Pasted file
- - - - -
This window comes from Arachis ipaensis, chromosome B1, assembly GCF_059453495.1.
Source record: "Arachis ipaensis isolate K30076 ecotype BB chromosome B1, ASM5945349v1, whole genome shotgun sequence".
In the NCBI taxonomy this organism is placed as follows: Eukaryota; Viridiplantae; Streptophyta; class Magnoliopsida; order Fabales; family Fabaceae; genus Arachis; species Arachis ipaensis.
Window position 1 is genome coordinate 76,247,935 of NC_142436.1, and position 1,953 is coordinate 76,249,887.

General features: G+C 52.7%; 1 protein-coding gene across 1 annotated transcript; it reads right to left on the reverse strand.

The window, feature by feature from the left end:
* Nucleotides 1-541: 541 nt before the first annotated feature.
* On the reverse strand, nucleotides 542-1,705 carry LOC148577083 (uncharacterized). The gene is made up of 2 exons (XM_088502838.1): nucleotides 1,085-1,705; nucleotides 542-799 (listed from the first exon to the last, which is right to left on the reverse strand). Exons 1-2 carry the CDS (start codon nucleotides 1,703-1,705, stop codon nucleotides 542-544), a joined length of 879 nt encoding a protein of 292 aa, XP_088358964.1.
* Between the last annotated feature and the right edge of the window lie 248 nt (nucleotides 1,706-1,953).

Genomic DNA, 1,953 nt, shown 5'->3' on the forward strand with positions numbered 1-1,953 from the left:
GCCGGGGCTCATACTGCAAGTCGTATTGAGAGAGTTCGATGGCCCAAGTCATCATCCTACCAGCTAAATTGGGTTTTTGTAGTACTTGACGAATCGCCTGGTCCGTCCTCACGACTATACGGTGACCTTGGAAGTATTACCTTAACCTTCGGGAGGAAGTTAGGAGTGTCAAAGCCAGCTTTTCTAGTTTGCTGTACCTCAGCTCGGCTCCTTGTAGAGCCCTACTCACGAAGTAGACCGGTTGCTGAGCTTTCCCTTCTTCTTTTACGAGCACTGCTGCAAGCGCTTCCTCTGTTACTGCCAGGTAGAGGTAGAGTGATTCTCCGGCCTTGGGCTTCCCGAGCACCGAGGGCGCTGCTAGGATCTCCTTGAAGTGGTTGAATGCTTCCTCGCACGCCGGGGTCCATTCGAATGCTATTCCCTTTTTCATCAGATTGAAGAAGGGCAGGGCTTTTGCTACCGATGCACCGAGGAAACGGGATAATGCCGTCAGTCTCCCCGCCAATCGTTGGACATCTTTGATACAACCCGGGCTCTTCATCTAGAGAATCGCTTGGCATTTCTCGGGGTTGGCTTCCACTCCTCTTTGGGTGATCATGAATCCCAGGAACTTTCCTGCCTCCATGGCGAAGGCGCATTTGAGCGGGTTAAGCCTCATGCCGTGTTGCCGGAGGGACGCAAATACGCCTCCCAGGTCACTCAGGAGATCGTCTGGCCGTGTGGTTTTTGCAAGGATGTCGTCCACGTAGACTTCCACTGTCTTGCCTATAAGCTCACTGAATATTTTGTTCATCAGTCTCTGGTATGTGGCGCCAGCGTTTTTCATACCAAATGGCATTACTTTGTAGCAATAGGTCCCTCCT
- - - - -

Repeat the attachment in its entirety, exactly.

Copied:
This window comes from Arachis ipaensis, chromosome B1, assembly GCF_059453495.1.
Source record: "Arachis ipaensis isolate K30076 ecotype BB chromosome B1, ASM5945349v1, whole genome shotgun sequence".
In the NCBI taxonomy this organism is placed as follows: Eukaryota; Viridiplantae; Streptophyta; class Magnoliopsida; order Fabales; family Fabaceae; genus Arachis; species Arachis ipaensis.
Window position 1 is genome coordinate 76,247,935 of NC_142436.1, and position 1,953 is coordinate 76,249,887.

General features: G+C 52.7%; 1 protein-coding gene across 1 annotated transcript; it reads right to left on the reverse strand.

The window, feature by feature from the left end:
* Nucleotides 1-541: 541 nt before the first annotated feature.
* On the reverse strand, nucleotides 542-1,705 carry LOC148577083 (uncharacterized). The gene is made up of 2 exons (XM_088502838.1): nucleotides 1,085-1,705; nucleotides 542-799 (listed from the first exon to the last, which is right to left on the reverse strand). Exons 1-2 carry the CDS (start codon nucleotides 1,703-1,705, stop codon nucleotides 542-544), a joined length of 879 nt encoding a protein of 292 aa, XP_088358964.1.
* Between the last annotated feature and the right edge of the window lie 248 nt (nucleotides 1,706-1,953).

Genomic DNA, 1,953 nt, shown 5'->3' on the forward strand with positions numbered 1-1,953 from the left:
GCCGGGGCTCATACTGCAAGTCGTATTGAGAGAGTTCGATGGCCCAAGTCATCATCCTACCAGCTAAATTGGGTTTTTGTAGTACTTGACGAATCGCCTGGTCCGTCCTCACGACTATACGGTGACCTTGGAAGTATTACCTTAACCTTCGGGAGGAAGTTAGGAGTGTCAAAGCCAGCTTTTCTAGTTTGCTGTACCTCAGCTCGGCTCCTTGTAGAGCCCTACTCACGAAGTAGACCGGTTGCTGAGCTTTCCCTTCTTCTTTTACGAGCACTGCTGCAAGCGCTTCCTCTGTTACTGCCAGGTAGAGGTAGAGTGATTCTCCGGCCTTGGGCTTCCCGAGCACCGAGGGCGCTGCTAGGATCTCCTTGAAGTGGTTGAATGCTTCCTCGCACGCCGGGGTCCATTCGAATGCTATTCCCTTTTTCATCAGATTGAAGAAGGGCAGGGCTTTTGCTACCGATGCACCGAGGAAACGGGATAATGCCGTCAGTCTCCCCGCCAATCGTTGGACATCTTTGATACAACCCGGGCTCTTCATCTAGAGAATCGCTTGGCATTTCTCGGGGTTGGCTTCCACTCCTCTTTGGGTGATCATGAATCCCAGGAACTTTCCTGCCTCCATGGCGAAGGCGCATTTGAGCGGGTTAAGCCTCATGCCGTGTTGCCGGAGGGACGCAAATACGCCTCCCAGGTCACTCAGGAGATCGTCTGGCCGTGTGGTTTTTGCAAGGATGTCGTCCACGTAGACTTCCACTGTCTTGCCTATAAGCTCACTGAATATTTTGTTCATCAGTCTCTGGTATGTGGCGCCAGCGTTTTTCATACCAAATGGCATTACTTTGTAGCAATAGGTCCCTCCT